Iowa producer says having a good corn head is crucial for a successful harvest.
While many producers find it difficult to consider purchasing a corn head that isn’t from a major brand, northern Iowa farmer Stewart Ohrtman, said his decision wasn’t all that hard.
“I may not be the first one to jump on a new piece of machinery, but I’ll watch it closely and if I see it is successful, I’ll move on it,” Ohrtman says. “At the time I was looking for a new corn head, I was intrigued with the Drago brand and wanted a cutter head. Others in the area were happy with their Dragos and we had a good dealer nearby.”
Apparently, Ohrtman’s decision to buy a Drago was a good one. Since buying his first Drago in 2005, he has purchased three more since – including a new Drago GT this past year.
“I was very happy with my first Drago and I could see they were continually making improvements with each model,” he says. “And that kept me coming back.”
Referring to his GT, Ohrtman says he likes the non-grease, self-adjusting deck plates, its larger auger, and gears instead of chains. “I got the single-chop that I can shut off if I want to. And there’s a “softness” in the deck plates that cushions ears when they hit that helps preserve grain quality.”
Ohrtman says producers will often ask about Drago. “I tell them I’ve owned Dragos since 2005 and share my experience from the self-adjusting deck plates to the low maintenance. I invite them to ride in the cab with me. This past harvest a neighbor was very impressed with how well the GT did at cutting stocks and told me he would likely consider a Drago next time they were in the market for a corn head.”
Ohrtman believes Drago corn heads are a good value and said there are several considerations when figuring return on investment.
“It’s all about payback,” Ohrtman says. “There’s a lot involved with ROI. Let’s put it this way; grain quality, ease of harvest, maintenance, and resell all join for a successful corn head.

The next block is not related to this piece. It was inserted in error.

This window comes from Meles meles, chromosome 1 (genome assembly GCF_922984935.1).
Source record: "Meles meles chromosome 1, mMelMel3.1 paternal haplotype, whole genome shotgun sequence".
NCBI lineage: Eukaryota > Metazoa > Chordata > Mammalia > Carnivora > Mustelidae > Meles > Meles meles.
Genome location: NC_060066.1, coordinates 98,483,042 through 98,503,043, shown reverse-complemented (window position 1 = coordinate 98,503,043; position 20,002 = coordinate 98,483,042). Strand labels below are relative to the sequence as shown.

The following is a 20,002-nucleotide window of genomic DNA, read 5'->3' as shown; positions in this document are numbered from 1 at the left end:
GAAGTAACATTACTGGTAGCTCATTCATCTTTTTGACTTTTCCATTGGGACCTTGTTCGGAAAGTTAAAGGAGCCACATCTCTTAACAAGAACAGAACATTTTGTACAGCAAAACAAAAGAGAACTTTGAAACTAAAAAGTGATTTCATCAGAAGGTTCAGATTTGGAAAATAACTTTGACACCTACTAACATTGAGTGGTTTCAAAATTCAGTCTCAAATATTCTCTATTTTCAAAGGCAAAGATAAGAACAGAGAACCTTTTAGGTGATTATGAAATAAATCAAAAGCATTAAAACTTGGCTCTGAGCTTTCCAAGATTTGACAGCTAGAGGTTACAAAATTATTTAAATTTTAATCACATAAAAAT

“I can’t say I’ve never had a problem, but what I’ve had has been very limited. Maintenance during harvest is minimal, the GT does a fantastic job of cutting stalks, I’m comfortable with grain quality, we’ve had great support from the dealership, and where I am, access to parts is outstanding.
“That’s all part of the equation.”
And when you consider yield – not having to manually adjust deck plates or think about stalk size – I would say the Drago corn head is operationally friendly.”
Having traded in three Dragos, Ohrtman says they hold their value.
“My experience with resell has been very good. As I drive through the country, I see very few Drago corn heads on dealer lots. Pretty much each of my Drago heads were sold when I traded them in or shortly after. I think there’s a waiting list on these heads and they are very much sought after.”
Rather than purchasing equipment only from major brands, Ohrtman believes having added choices like Drago is an advantage.
“There’s a huge value in having a good corn head. It doesn’t matter if you have the best combine in the world, you need a proper corn head in front of it or you’re not going to get the grain.